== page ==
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Canadian Forces create investigative team to tackle military sex crimes

A Canadian flag sits on a member of the Canadian Armed Forces. The Forces have created a special team of investigators to handle sexual crimes.

Lars Hagberg/THE CANADIAN PRESS

The Canadian Forces have created a special team of investigators to handle sexual crimes after concerns were raised last year that military police didn't have the skills and experience necessary to deal with such offences.

Brig.-Gen. Rob Delaney, the military's top police officer, announced the creation of the new 18-member team during a ceremony at Canadian Forces Base Trenton on Tuesday.

Team members have been given specialized training to better investigate crimes and support victims, officials said. They will be deployed to six locations across Canada to respond whenever and wherever an alleged sexual offence takes place.

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"Our job as military police is to protect the men and women of the Canadian Armed Forces and their families," Delaney said in a statement.

"The creation of the Sexual Offences Response Team and the increase in personnel to tackle these crimes will enable us to better support victims of sexual misconduct and ensure timely, professional investigations."

Military police investigated 280 alleged sexual crimes in 2015 and during the first six months of 2016. They laid 49 charges, although it's unknown how many resulted in convictions.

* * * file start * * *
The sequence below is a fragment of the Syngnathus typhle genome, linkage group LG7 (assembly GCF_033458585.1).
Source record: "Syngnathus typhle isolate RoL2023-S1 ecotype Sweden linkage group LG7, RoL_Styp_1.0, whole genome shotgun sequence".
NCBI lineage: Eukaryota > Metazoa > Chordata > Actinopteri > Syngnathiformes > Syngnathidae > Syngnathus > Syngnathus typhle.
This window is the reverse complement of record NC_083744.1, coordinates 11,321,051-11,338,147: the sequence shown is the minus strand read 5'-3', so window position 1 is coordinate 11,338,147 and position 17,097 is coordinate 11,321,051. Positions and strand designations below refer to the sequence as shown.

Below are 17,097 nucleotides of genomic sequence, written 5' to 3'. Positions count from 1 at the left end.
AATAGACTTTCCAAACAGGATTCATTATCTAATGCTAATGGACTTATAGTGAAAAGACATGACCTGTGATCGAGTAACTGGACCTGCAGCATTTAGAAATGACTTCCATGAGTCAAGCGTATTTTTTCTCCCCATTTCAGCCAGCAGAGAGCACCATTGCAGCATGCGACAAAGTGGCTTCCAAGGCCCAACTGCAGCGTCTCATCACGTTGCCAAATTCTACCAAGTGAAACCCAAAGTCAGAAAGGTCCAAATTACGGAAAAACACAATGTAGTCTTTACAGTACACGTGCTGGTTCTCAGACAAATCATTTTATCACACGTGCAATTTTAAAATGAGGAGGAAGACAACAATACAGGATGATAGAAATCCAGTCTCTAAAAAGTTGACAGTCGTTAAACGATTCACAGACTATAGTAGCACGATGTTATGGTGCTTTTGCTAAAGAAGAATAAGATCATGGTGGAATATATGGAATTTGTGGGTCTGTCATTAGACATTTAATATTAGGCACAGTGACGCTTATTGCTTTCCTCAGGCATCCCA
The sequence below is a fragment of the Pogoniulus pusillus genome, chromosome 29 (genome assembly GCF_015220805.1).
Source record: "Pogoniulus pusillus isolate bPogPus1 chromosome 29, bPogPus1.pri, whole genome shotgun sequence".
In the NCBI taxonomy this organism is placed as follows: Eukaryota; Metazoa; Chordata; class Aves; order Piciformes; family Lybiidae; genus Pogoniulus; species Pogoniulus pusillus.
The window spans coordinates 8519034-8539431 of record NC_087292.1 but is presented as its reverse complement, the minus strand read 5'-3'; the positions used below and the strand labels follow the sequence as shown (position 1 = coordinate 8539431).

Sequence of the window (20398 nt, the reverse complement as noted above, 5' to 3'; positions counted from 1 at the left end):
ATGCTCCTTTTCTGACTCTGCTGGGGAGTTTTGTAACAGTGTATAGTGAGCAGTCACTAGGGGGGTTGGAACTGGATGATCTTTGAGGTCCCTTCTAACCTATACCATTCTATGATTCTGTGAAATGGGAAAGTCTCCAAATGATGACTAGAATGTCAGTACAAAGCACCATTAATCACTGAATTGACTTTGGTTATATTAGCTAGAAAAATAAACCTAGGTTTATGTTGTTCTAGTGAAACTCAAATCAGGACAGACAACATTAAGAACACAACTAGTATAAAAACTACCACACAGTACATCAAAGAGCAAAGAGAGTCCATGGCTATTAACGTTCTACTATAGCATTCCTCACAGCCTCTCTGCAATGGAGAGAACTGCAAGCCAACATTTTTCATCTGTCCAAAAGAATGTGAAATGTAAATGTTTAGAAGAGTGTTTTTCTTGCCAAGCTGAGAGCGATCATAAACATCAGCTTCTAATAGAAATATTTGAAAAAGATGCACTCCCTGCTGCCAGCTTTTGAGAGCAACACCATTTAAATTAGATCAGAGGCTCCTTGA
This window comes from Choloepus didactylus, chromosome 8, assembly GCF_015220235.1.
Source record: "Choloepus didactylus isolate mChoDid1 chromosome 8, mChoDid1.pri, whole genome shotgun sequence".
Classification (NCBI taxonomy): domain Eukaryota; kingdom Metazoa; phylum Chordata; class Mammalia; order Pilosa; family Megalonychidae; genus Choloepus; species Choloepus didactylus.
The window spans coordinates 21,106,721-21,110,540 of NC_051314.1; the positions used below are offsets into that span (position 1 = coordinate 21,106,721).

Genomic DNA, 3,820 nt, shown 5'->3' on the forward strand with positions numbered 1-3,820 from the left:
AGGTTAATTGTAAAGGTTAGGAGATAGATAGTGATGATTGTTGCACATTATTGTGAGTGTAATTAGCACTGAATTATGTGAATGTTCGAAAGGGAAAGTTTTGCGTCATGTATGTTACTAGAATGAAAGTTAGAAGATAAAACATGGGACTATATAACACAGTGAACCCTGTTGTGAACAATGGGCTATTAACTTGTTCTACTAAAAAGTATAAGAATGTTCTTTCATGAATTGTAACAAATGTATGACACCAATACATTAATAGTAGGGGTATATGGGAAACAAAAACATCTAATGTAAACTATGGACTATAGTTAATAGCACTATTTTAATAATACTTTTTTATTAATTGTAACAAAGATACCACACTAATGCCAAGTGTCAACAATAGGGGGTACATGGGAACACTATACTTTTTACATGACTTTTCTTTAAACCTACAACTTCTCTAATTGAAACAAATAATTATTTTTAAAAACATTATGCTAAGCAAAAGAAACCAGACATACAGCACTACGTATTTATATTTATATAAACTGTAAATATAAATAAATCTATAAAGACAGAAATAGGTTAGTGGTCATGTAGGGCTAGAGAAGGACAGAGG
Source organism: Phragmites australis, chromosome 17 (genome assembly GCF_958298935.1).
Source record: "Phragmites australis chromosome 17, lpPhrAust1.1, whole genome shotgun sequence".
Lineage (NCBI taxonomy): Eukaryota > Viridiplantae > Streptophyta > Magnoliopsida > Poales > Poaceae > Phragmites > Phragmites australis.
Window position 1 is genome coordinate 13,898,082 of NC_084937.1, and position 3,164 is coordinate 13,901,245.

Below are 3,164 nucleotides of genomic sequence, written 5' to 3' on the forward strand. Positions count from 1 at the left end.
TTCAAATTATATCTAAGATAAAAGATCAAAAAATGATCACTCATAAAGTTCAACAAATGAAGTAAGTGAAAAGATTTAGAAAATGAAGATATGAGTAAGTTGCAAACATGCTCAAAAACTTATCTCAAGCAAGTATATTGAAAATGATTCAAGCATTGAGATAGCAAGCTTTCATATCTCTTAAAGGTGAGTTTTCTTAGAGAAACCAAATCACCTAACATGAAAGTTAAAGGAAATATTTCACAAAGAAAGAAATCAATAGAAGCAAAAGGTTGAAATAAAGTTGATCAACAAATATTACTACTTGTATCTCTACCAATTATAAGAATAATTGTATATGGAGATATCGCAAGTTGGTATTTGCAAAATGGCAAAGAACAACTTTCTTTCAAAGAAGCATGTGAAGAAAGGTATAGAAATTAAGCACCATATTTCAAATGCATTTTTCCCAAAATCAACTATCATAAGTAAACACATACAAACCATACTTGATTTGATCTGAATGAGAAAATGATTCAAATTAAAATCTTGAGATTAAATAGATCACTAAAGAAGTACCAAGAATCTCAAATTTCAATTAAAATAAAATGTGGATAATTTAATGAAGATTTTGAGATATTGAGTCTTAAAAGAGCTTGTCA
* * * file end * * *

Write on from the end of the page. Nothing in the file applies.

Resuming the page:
Retired Supreme Court justice Marie Deschamps sharply criticized the military police service in her scathing report last year on sexual misconduct in the forces.

While she said military police officers were dedicated, "many were confused about the relevant policies, insensitive to the problem of sexual assault, lacked training on the basic elements of the offence (including the legal concept of consent), and were unaware of the available resources to support victims."

Some have suggested that criminal investigations dealing with sexual offences should be left with civilian authorities.

But military police commanders have pushed back against that suggestion, noting that they are the only ones with the jurisdiction to investigate crimes committed by military personnel on missions abroad.

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"So if we don't have enough experience to do them now and you take it away from us completely, how are we going to do them over there and what service are we going to provide to the victims then?" Lt.-Col. Brian Frei, the deputy commander of military police, told The Canadian Press in a recent interview.

"The answer is not to give it to somebody else. The answer is to invest in the (military police) and give us the ability to build that experience, and that's what we're doing with the standing up of that sexual response team."

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